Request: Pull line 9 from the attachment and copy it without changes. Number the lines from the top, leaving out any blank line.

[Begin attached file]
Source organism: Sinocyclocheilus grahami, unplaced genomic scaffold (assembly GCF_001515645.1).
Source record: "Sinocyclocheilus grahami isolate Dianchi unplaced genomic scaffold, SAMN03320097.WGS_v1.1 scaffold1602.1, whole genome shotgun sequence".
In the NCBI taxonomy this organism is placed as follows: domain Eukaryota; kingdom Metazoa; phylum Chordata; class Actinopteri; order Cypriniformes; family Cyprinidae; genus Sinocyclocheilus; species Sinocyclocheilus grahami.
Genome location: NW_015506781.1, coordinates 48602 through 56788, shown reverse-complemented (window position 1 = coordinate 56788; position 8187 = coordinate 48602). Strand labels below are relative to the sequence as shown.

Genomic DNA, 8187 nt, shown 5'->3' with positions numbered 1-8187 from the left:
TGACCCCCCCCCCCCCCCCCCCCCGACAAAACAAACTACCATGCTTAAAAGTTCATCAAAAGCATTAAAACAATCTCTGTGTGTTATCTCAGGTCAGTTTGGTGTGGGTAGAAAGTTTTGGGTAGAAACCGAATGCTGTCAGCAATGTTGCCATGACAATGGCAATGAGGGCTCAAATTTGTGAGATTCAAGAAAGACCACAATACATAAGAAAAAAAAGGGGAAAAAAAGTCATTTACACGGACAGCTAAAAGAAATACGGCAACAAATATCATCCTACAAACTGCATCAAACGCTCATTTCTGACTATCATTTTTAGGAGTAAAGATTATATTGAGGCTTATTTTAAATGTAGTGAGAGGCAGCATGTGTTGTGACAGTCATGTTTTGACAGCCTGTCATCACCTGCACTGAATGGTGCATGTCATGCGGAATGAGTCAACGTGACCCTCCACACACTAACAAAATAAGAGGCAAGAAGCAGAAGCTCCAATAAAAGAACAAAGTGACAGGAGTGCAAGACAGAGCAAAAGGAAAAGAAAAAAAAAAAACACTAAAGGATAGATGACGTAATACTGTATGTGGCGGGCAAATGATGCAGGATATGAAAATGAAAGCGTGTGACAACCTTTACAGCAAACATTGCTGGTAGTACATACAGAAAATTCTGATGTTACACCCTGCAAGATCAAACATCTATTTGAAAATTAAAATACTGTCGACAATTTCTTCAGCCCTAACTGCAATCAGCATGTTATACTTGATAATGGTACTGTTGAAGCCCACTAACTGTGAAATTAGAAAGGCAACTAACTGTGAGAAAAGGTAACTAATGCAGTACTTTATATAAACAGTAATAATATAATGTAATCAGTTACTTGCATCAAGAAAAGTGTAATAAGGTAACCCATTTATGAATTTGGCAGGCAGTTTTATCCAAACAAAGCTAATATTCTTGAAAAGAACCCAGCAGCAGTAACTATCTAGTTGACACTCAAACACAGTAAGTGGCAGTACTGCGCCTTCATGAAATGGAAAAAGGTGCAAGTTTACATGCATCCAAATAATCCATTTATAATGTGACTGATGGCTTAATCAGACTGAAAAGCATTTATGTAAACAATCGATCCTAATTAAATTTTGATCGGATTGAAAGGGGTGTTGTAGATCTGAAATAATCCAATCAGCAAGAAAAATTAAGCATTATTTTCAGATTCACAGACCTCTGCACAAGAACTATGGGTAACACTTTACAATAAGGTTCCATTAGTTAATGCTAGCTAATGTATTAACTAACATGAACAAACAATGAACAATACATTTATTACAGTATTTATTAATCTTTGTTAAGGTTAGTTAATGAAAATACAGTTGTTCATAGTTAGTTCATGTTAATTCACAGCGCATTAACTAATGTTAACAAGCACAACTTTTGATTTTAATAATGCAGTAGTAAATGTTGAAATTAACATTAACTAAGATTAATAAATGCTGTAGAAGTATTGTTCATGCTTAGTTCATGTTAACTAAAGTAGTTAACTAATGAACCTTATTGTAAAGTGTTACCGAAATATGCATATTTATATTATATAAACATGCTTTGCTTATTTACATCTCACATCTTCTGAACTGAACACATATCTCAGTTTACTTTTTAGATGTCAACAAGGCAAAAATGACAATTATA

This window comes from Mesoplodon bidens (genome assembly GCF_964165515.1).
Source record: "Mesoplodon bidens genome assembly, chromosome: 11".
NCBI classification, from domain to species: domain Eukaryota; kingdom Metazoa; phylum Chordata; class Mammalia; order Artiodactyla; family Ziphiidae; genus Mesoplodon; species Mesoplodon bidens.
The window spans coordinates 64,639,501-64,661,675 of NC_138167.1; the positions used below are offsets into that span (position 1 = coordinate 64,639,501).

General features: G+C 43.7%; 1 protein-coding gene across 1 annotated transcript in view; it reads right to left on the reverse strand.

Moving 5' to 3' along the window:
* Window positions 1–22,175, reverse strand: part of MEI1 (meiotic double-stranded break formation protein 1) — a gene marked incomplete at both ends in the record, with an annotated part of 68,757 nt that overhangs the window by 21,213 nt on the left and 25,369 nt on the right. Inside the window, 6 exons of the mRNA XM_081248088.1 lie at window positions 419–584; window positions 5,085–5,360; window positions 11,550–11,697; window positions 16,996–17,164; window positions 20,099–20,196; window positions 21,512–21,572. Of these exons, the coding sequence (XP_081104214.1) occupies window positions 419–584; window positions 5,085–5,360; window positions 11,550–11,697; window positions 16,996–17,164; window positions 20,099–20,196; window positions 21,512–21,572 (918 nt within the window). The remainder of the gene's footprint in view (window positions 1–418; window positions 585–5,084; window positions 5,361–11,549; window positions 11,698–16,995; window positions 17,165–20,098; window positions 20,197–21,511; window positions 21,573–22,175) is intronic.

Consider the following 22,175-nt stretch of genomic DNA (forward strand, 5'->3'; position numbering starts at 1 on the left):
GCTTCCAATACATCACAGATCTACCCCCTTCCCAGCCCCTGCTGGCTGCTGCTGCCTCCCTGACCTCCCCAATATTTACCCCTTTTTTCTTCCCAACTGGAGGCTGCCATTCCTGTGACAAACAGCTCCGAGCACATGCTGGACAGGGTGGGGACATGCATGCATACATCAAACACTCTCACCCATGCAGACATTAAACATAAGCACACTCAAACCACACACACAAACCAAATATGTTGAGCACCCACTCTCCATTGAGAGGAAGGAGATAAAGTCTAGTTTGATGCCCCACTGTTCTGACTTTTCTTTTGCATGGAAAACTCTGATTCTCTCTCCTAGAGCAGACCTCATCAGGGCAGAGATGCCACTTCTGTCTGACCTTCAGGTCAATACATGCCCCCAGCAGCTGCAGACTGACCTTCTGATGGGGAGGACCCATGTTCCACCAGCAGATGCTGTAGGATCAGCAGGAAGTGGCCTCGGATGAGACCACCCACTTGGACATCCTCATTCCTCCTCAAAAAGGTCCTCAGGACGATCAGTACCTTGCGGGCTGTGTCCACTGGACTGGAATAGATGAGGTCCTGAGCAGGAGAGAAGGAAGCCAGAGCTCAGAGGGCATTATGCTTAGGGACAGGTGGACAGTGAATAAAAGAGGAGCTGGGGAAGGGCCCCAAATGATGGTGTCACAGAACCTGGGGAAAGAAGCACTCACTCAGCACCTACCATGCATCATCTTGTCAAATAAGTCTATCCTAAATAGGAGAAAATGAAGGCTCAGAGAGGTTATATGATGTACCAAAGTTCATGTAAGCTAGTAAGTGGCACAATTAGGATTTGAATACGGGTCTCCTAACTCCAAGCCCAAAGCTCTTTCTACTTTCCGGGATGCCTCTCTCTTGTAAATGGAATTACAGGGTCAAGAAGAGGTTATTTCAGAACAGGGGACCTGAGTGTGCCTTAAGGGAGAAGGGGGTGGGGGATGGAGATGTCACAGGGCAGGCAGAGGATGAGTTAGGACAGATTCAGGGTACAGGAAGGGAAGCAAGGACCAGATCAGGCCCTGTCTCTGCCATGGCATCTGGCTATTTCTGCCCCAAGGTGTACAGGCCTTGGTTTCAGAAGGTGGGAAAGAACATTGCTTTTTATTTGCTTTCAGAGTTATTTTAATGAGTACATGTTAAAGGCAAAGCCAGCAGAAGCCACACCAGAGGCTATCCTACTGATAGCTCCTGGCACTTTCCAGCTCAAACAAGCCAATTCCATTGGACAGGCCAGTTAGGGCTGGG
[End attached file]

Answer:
NCBI classification, from domain to species: domain Eukaryota; kingdom Metazoa; phylum Chordata; class Mammalia; order Artiodactyla; family Ziphiidae; genus Mesoplodon; species Mesoplodon bidens.